1961 · Belgium
Thierry Struvay is regarded as a well established artist, who was born and brought up in Belgium, like other famous artists such as Ria Bosman, Stephan Balleux, Jan Rosseel, Pieterjan Martyn, and Borus Thiebaut. Thierry Struvay was born in 1961.
Galleries and Exhibitions
Thierry Struvay's work is on display at Sorry We're Closed in Brussels, Belgium. Thierry Struvay's work has most recently been exhibited at Sorry We're Closed in Brussels (24 January 2020 until 13 March 2020) with the exhibition Multiple Visions.
Historical Context of Belgium
Bordered by France and the Netherlands, the modest country of Belgium has been significantly influenced by its neighbours throughout time and affirmed itself as an exciting and innovative artistic hub in the later part of the nineteenth century. Belgian art productions were essential in the developing of Surrealism in the 1930s, primarily through the works of Rene Magritte and Paul Delvaux. Among others, Marcel Broodthaers, Wim Delvoye, Francis Alys and Luc Tuymans are key figures of the Belgian art scene of the twentieth century. Greatly influenced by Belgian artists, the Symbolist movement was a prominent artistic trend, early precursor to Surrealism, and including artists such as Léon Spilliaert, Jean Delville, Fernand Khnopff and James Ensor. As the era of the avant-garde began to take place in Europe towards the end of the nineteenth century, Brussels turned into a hub for the Art Nouveau movement, which included the architect Victor Horta amongst its founders.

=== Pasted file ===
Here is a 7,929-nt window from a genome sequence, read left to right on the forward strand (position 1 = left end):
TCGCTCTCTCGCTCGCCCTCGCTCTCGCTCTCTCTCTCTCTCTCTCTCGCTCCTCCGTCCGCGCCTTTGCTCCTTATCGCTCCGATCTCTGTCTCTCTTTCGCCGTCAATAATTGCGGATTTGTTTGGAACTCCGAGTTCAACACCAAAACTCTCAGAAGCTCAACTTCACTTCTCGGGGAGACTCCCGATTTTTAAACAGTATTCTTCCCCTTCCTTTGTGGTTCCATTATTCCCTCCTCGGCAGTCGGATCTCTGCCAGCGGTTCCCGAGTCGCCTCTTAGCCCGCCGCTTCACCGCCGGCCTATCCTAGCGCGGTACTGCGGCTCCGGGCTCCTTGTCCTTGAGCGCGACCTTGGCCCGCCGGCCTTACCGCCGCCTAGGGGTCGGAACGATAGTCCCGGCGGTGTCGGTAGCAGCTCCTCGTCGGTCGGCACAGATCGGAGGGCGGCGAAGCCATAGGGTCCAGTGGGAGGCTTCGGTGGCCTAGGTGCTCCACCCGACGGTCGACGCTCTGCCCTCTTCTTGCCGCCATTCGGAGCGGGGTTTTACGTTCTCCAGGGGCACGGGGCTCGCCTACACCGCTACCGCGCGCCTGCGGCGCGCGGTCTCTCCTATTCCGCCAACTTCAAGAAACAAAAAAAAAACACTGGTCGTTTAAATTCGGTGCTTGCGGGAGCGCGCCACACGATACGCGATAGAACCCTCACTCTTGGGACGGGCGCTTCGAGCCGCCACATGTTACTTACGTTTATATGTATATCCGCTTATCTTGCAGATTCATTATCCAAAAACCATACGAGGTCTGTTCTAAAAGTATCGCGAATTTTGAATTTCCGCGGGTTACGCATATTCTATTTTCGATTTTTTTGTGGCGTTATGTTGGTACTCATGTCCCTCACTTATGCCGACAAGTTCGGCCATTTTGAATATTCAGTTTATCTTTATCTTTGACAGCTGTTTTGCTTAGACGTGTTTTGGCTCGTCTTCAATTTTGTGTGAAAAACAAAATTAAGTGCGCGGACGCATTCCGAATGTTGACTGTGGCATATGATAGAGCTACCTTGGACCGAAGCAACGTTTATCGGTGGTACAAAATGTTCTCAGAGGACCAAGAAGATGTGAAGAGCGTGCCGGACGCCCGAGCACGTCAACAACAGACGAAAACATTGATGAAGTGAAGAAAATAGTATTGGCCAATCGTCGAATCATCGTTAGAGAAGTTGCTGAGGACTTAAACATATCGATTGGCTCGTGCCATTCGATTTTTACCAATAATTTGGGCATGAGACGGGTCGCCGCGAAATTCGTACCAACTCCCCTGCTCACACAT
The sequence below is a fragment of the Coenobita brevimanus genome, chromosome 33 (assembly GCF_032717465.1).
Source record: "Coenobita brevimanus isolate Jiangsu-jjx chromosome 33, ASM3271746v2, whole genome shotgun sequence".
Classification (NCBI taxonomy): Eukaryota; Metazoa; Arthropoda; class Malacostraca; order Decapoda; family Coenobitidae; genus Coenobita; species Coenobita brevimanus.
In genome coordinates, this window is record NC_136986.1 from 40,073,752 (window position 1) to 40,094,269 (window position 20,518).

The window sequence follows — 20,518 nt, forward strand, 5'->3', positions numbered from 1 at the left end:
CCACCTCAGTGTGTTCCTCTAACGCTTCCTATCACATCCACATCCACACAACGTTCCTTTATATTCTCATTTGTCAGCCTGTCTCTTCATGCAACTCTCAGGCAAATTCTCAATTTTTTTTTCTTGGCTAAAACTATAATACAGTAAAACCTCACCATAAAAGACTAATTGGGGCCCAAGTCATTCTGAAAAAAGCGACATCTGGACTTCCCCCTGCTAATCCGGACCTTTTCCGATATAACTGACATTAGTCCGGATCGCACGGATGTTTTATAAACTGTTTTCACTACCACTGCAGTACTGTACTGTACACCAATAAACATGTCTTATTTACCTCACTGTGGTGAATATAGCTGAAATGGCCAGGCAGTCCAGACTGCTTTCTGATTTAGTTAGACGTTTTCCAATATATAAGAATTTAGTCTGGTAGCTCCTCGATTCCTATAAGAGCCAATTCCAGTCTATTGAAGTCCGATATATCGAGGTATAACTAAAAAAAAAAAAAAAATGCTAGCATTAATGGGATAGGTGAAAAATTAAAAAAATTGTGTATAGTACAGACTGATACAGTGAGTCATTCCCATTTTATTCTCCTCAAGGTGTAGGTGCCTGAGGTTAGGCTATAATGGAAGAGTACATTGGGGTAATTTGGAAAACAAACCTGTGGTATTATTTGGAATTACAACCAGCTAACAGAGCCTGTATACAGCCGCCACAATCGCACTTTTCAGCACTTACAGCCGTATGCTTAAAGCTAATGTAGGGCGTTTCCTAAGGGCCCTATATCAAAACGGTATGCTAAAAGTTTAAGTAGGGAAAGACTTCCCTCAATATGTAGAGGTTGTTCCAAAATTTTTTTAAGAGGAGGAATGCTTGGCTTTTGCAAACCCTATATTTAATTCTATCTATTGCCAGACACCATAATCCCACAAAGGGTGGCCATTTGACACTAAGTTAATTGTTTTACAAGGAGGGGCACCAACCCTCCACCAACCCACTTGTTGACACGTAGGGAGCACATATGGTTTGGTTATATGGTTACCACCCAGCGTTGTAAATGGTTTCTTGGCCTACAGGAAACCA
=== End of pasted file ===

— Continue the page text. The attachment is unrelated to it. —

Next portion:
Further Biographical Context for Thierry Struvay
Thierry Struvay was born in 1961 and was largely influenced by the 1980s. The 1980s were a turbulent period culturally, and were marked by growing global capitalism, widespread mass media, significant discrepancies in wealth, alongside a distinctive sense of music and fashion, epitomised by electronic pop music and hip hop. Artists growing up during this time were heavily influenced by this cultural culture. The 1980s were a key decade in terms of politics, marked by the African Famine and the end of the Cold War, which was signified by the fall of the Berlin Wall in 1989. Neo Geo and The Pictures Generation became prominent art movements during the decade, alongside Neo-Expressionism which became popular in Germany, France and Italy (where it was known as Transavanguardia). Artists such as Anselm Kiefer, Jörg Immendorf, Enzo Cucchi, Francesco Clemente and Julian Schnabel were key artists of the era, alongside Jean-Michel Basquiat, Keith Haring and Kenny Scharf, who established the street art and graffiti movements.
- Galleries Representing this Artist